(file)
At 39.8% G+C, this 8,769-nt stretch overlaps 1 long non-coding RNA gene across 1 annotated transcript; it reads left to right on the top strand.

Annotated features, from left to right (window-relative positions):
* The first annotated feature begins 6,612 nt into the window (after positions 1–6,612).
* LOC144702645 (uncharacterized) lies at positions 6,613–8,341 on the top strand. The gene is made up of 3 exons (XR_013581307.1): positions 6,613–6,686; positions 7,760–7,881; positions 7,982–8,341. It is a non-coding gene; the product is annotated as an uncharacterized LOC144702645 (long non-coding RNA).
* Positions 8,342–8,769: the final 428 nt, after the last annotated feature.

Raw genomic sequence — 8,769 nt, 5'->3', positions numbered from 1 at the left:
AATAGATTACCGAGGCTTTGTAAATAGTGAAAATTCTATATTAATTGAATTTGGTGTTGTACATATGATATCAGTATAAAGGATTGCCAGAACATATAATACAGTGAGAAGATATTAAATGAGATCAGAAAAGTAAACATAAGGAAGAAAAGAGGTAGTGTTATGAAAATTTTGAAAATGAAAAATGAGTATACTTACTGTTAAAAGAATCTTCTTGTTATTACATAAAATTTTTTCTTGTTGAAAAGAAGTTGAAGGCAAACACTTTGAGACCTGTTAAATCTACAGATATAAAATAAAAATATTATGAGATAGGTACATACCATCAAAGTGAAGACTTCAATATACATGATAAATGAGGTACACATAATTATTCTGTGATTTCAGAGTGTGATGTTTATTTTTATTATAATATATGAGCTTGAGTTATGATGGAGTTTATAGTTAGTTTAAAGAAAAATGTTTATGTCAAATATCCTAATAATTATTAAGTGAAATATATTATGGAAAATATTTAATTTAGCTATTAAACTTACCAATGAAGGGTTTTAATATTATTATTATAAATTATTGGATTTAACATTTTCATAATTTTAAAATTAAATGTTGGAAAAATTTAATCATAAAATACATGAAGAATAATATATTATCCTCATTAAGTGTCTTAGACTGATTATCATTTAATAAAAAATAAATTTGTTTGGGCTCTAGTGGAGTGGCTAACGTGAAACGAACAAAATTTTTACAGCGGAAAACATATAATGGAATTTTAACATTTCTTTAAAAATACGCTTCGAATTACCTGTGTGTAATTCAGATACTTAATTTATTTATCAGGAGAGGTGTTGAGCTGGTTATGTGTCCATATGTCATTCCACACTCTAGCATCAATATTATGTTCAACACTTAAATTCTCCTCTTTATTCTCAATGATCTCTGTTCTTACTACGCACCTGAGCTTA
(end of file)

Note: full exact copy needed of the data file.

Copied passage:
At 39.8% G+C, this 8,769-nt stretch overlaps 1 long non-coding RNA gene across 1 annotated transcript; it reads left to right on the top strand.

Annotated features, from left to right (window-relative positions):
* The first annotated feature begins 6,612 nt into the window (after positions 1–6,612).
* LOC144702645 (uncharacterized) lies at positions 6,613–8,341 on the top strand. The gene is made up of 3 exons (XR_013581307.1): positions 6,613–6,686; positions 7,760–7,881; positions 7,982–8,341. It is a non-coding gene; the product is annotated as an uncharacterized LOC144702645 (long non-coding RNA).
* Positions 8,342–8,769: the final 428 nt, after the last annotated feature.

Raw genomic sequence — 8,769 nt, 5'->3', positions numbered from 1 at the left:
AATAGATTACCGAGGCTTTGTAAATAGTGAAAATTCTATATTAATTGAATTTGGTGTTGTACATATGATATCAGTATAAAGGATTGCCAGAACATATAATACAGTGAGAAGATATTAAATGAGATCAGAAAAGTAAACATAAGGAAGAAAAGAGGTAGTGTTATGAAAATTTTGAAAATGAAAAATGAGTATACTTACTGTTAAAAGAATCTTCTTGTTATTACATAAAATTTTTTCTTGTTGAAAAGAAGTTGAAGGCAAACACTTTGAGACCTGTTAAATCTACAGATATAAAATAAAAATATTATGAGATAGGTACATACCATCAAAGTGAAGACTTCAATATACATGATAAATGAGGTACACATAATTATTCTGTGATTTCAGAGTGTGATGTTTATTTTTATTATAATATATGAGCTTGAGTTATGATGGAGTTTATAGTTAGTTTAAAGAAAAATGTTTATGTCAAATATCCTAATAATTATTAAGTGAAATATATTATGGAAAATATTTAATTTAGCTATTAAACTTACCAATGAAGGGTTTTAATATTATTATTATAAATTATTGGATTTAACATTTTCATAATTTTAAAATTAAATGTTGGAAAAATTTAATCATAAAATACATGAAGAATAATATATTATCCTCATTAAGTGTCTTAGACTGATTATCATTTAATAAAAAATAAATTTGTTTGGGCTCTAGTGGAGTGGCTAACGTGAAACGAACAAAATTTTTACAGCGGAAAACATATAATGGAATTTTAACATTTCTTTAAAAATACGCTTCGAATTACCTGTGTGTAATTCAGATACTTAATTTATTTATCAGGAGAGGTGTTGAGCTGGTTATGTGTCCATATGTCATTCCACACTCTAGCATCAATATTATGTTCAACACTTAAATTCTCCTCTTTATTCTCAATGATCTCTGTTCTTACTACGCACCTGAGCTTA